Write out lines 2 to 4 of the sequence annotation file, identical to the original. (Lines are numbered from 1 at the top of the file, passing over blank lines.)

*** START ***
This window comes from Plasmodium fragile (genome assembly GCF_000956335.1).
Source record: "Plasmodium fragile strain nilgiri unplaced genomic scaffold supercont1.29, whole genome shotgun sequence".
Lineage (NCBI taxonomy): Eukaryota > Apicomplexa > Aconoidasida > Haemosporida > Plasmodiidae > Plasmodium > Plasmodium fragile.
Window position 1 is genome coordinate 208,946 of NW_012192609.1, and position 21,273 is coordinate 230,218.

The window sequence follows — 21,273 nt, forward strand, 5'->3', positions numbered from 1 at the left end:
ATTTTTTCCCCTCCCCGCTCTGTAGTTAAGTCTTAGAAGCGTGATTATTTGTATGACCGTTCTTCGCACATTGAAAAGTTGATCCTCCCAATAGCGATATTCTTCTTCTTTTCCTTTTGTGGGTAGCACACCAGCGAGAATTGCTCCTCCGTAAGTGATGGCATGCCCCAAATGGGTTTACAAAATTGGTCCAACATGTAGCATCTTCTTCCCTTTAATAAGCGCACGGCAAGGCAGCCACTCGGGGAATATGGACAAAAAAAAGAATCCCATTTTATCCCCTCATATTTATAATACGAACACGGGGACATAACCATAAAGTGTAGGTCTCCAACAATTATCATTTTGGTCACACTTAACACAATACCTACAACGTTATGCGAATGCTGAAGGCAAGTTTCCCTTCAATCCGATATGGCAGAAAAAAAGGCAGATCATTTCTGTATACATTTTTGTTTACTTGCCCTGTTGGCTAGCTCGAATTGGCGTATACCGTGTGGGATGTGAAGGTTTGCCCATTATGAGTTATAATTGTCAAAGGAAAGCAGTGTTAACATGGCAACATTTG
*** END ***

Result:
Source record: "Plasmodium fragile strain nilgiri unplaced genomic scaffold supercont1.29, whole genome shotgun sequence".
Lineage (NCBI taxonomy): Eukaryota > Apicomplexa > Aconoidasida > Haemosporida > Plasmodiidae > Plasmodium > Plasmodium fragile.
Window position 1 is genome coordinate 208,946 of NW_012192609.1, and position 21,273 is coordinate 230,218.